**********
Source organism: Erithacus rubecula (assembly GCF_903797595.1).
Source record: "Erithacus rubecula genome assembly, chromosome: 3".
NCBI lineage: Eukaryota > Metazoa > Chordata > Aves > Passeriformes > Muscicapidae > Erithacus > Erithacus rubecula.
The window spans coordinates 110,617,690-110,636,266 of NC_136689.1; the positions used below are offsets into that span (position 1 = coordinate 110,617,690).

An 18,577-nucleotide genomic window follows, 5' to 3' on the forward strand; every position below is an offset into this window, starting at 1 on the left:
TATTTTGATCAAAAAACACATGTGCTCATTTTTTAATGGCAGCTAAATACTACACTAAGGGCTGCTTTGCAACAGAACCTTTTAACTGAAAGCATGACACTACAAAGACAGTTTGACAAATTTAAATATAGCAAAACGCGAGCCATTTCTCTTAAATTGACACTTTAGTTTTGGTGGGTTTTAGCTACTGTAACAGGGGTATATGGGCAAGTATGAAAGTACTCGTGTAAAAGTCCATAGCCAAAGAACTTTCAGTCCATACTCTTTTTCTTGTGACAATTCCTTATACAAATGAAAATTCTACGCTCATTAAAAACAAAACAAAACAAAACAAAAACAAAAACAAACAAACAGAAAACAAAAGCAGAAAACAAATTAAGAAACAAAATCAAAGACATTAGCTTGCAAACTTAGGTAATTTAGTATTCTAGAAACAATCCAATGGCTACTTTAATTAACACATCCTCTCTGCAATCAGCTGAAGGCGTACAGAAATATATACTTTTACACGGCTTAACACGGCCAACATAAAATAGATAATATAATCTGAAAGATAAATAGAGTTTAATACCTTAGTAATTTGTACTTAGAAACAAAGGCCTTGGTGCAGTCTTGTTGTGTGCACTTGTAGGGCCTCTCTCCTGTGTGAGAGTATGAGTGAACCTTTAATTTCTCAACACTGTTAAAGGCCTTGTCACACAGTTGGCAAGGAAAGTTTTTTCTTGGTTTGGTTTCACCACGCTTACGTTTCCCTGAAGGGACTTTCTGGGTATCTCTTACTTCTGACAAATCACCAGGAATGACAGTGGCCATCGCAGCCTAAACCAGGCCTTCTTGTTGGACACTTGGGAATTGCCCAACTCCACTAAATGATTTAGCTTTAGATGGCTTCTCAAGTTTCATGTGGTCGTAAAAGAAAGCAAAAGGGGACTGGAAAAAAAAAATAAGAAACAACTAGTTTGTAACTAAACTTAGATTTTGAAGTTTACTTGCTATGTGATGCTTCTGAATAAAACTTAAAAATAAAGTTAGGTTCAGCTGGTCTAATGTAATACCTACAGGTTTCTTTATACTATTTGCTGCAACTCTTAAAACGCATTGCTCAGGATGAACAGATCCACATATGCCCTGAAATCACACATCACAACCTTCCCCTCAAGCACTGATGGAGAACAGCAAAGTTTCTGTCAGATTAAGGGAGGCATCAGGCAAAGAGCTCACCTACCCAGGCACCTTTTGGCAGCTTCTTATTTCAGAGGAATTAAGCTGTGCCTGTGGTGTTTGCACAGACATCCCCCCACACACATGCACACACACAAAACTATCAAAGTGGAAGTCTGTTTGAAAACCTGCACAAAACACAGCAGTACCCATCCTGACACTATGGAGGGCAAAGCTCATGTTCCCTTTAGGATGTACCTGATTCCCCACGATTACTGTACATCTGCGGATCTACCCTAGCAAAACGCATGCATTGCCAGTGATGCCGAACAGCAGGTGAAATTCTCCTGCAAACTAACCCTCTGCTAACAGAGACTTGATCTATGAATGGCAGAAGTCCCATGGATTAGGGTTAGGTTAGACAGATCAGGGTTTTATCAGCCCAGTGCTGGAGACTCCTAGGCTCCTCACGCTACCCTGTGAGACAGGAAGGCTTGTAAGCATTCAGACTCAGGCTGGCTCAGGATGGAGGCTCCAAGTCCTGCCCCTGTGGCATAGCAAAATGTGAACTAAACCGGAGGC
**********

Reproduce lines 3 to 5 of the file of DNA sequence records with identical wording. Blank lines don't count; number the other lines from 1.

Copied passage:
NCBI lineage: Eukaryota > Metazoa > Chordata > Aves > Passeriformes > Muscicapidae > Erithacus > Erithacus rubecula.
The window spans coordinates 110,617,690-110,636,266 of NC_136689.1; the positions used below are offsets into that span (position 1 = coordinate 110,617,690).

An 18,577-nucleotide genomic window follows, 5' to 3' on the forward strand; every position below is an offset into this window, starting at 1 on the left: